SanyoEneloop – best buy? Photo by Joshua
There are tons of electronic devices today that use – most often, excluding the miniature units – AA and AAA batteries and to pretty much all of these gadgets it makes good sense to use rechargeables instead of one-shot-only alkaline batteries. Most camera producers specifically recommend using (NiMH) rechargeables since they hold their output stable until the very end, instead of gradually getting ever weaker. With other words: rechargeable batteries should keep your gear going full capacity all the way, even though they do quit without much of a warning when they’re out of juice.
Powering digicams in edu use
Talking about digital cameras in school use, I definitely prefer using equipment powered by standard AA size (rechargeable) batteries, considering both the economy and the environmental aspects. There is one more major practical advantage as well, in case the camera batteries go flat when you most need them – which is known to happen! – and that is the emergency option of grabbing a set of standard alkalines at the closest grocery store. However, when moving up to the semi-pro SLR digicam equipment the only choice these days is to stick to the brand specific Li-ion cells and chargers.
The main breeds of rechargeables
The standard NiMH rechargeables can’t be stored very long after charging because their self discharge rate is high: after one month of storage, their capacity can be down to half. Basically, NiMH batteries should be taken fresh from the charger and fitted right into the camera or whatever gear you’re using, to ensure you’ll get maximum performance and battery life from your unit. However, the latest version of rechargeable NiMH ‘hybrid’ batteries – also called 2nd generation and LSD(!) – self discharge very slowly and can be stored almost like conventional alkaline batteries. Further, when you get ‘hybrids’ in your hand, they are fully charged and ready for use. The downside: they are still a bit pricey and the capacity is not quite yet in par with the standard (fresh!) NiMH batteries.
Some personal recommendations
So, what rechargeables should you get, and what about the charger? I’d guess there are as many opinions on this as there are users but some personal guidelines from me here:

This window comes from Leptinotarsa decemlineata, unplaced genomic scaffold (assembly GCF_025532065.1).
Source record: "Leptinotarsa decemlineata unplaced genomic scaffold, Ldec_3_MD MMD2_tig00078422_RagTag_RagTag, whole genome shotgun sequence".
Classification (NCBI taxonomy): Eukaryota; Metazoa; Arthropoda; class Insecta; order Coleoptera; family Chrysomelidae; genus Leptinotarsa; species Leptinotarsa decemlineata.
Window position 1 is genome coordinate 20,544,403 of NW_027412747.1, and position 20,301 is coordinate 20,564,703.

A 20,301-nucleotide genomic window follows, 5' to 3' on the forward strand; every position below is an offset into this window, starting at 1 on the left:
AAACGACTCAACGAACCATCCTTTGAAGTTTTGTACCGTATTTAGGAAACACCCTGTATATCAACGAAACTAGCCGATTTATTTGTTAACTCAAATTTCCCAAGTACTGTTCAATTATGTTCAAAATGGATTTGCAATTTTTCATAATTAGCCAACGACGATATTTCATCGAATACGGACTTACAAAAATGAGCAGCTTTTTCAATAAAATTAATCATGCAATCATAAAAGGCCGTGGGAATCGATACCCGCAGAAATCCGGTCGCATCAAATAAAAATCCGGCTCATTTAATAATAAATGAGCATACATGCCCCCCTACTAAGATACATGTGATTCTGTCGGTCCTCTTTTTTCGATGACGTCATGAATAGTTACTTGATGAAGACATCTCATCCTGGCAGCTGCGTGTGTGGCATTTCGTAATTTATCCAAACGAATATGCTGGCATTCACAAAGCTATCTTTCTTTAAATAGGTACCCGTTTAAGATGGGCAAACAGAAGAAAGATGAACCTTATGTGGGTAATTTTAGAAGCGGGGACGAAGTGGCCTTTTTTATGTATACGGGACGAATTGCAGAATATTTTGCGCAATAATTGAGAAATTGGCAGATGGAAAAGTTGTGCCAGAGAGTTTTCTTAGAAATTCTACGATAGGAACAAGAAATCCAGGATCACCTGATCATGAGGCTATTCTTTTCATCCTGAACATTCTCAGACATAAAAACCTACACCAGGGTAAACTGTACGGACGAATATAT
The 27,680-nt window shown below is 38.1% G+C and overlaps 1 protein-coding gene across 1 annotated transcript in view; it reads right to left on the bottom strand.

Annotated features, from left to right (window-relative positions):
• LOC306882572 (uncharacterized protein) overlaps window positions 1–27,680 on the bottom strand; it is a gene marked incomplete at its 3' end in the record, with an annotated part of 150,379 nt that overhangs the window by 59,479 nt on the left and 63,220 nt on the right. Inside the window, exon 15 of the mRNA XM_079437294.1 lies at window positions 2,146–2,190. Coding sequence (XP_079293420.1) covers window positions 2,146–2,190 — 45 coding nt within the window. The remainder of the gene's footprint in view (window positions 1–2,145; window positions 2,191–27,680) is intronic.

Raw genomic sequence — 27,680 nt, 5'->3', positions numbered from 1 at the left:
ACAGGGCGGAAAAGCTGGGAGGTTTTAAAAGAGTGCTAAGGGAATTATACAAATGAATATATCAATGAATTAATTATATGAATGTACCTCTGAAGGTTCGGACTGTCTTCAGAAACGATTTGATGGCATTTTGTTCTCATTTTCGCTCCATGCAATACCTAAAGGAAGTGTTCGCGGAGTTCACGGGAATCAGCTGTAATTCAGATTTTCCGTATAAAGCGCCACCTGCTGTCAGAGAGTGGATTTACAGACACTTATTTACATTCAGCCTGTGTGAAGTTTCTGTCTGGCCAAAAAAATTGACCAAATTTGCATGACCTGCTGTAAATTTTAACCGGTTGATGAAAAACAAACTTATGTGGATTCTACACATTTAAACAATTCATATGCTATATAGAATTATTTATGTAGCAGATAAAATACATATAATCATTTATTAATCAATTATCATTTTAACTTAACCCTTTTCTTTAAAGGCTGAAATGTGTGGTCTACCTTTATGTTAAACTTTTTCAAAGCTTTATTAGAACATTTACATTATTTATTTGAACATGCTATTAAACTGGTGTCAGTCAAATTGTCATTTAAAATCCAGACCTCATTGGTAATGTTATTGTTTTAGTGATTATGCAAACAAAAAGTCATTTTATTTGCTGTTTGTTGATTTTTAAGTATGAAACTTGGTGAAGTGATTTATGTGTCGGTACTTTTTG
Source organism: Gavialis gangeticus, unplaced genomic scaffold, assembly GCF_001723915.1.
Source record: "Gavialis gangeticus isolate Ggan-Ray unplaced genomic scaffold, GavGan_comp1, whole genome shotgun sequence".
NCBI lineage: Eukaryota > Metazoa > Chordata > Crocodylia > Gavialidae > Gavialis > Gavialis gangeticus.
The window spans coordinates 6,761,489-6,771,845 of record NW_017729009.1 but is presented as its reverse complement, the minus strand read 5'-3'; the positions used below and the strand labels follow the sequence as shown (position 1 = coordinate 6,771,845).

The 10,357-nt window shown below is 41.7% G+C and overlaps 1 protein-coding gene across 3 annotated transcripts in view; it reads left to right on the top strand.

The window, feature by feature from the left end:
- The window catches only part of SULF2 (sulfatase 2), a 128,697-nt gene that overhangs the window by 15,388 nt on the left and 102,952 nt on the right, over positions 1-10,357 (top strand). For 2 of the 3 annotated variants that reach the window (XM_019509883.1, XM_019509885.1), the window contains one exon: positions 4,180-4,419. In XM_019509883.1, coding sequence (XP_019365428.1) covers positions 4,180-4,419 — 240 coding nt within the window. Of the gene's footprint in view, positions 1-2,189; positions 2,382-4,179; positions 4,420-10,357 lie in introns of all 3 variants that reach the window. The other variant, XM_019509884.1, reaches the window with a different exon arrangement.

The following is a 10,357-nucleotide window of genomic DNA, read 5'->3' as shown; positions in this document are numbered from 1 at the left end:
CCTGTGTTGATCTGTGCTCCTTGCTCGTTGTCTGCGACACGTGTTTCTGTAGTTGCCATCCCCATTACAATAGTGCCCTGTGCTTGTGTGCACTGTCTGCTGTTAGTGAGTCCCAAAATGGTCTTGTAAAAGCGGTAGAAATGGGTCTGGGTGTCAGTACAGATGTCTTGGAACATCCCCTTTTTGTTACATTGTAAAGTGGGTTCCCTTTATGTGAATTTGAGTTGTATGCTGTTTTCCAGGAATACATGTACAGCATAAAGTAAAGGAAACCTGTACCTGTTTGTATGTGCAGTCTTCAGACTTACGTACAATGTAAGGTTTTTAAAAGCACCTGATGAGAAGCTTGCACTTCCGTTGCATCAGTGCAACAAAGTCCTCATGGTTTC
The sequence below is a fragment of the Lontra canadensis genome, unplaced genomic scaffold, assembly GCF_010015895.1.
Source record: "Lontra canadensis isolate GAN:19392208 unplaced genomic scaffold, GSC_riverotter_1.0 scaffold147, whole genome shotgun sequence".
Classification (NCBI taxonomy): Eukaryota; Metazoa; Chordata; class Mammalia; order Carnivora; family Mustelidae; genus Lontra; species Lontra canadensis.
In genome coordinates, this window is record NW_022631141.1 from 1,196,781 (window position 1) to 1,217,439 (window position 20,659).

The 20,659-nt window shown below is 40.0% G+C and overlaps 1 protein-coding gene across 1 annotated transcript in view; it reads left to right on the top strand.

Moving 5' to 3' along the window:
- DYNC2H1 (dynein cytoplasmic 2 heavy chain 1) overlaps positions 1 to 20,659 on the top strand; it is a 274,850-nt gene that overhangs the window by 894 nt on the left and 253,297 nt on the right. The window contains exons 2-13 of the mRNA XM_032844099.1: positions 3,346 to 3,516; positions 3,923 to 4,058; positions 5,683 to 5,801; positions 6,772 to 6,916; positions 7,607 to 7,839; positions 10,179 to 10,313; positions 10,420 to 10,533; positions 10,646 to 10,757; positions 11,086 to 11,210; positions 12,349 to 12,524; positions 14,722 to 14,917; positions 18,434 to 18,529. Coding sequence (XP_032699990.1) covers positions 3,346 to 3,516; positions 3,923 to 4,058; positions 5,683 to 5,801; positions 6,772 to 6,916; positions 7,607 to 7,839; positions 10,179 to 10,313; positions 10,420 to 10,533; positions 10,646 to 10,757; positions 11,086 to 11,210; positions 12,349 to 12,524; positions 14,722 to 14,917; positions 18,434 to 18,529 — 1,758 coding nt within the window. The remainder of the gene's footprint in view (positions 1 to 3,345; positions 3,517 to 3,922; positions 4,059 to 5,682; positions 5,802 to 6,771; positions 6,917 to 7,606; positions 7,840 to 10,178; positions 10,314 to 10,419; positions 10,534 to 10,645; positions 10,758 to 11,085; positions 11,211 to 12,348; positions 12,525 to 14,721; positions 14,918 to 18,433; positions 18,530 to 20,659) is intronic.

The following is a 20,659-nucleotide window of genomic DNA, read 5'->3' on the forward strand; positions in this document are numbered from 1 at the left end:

- If you want to keep tabs on the latest developments about rechargeables, it’s a good idea to follow what the heavy digicam users say on major photo sites like dpreview, Flickr and Steve’s Digicams. These guys generally know what they’re talking about.
- I have had very bad experiences with Chinese Konnoc 2700mAh batteries. I bought quite a few of these – nice price! – but several of them have failed completely after just a couple of months of (not very frequent) use and the rest don’t come up to reasonable capacity any longer. Further, in low temperatures Konnoc are close to worthless. What a rip-off! Many heavy users apparently rate Chinese batteries kinda low, I’ve noticed – after getting mine – so beware.
- I’m more and more moving over to the low-drain ‘hybrid’ NiMHs, even though they are a bit expensive. A brand that has generally got great user reviews is Sanyo Eneloop; I have used PowerexImedion from Maha and they have also performed great so far.
- Don’t buy the cheapest no-name charger you set your eyes on! A good charger with automatc diagnostics, reconditioning and trickle charge for fully loaded batteries will give your rechargeables a much longer life than the low cost garbage. Again, Maha has good reputation – I use their tiny MH-C401FS and it’s been doing a great job. Comes with a car adapter, too, which sure is handy.
To wrap it up: rechargeable batteries are an excellent choice to power most hand-held electronic devices but, as usual, you tend to get what you pay for. In the long run, it just might pay off to choose quality before quantity.